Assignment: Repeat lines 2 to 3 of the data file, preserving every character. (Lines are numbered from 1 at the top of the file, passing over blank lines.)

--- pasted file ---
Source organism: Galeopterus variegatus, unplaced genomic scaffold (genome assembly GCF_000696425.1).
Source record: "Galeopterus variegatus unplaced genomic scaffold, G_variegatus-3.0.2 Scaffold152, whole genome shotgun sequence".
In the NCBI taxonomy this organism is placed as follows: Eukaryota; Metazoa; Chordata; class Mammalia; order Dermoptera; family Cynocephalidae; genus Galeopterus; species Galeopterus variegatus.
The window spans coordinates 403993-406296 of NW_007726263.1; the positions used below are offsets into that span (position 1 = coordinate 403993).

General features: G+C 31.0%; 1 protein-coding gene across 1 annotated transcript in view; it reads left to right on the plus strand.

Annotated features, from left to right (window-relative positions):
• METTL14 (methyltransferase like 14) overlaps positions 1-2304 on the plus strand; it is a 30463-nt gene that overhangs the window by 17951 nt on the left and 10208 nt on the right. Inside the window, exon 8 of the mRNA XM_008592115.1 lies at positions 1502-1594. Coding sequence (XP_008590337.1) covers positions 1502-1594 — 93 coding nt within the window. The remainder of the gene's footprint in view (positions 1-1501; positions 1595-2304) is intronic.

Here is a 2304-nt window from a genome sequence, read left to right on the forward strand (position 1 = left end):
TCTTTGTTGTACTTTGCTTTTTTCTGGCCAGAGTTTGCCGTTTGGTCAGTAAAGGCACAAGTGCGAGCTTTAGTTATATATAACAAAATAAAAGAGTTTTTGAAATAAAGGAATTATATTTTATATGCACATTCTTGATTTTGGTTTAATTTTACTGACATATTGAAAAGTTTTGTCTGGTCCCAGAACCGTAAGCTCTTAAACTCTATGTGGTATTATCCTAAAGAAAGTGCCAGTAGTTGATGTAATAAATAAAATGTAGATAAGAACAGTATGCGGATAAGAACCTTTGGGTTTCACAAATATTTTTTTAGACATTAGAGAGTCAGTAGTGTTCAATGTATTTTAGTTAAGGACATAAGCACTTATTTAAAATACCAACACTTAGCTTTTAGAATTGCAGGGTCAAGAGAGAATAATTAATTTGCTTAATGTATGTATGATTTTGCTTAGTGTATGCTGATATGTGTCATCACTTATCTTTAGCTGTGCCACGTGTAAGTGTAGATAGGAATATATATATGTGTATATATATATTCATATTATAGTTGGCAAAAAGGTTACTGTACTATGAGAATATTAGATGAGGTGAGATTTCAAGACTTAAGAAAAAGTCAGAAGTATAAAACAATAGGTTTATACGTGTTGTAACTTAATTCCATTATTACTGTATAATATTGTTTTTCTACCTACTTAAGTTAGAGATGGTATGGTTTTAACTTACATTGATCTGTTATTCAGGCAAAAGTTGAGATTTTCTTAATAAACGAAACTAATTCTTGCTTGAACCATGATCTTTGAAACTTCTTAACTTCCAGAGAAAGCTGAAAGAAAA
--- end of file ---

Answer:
Source record: "Galeopterus variegatus unplaced genomic scaffold, G_variegatus-3.0.2 Scaffold152, whole genome shotgun sequence".
In the NCBI taxonomy this organism is placed as follows: Eukaryota; Metazoa; Chordata; class Mammalia; order Dermoptera; family Cynocephalidae; genus Galeopterus; species Galeopterus variegatus.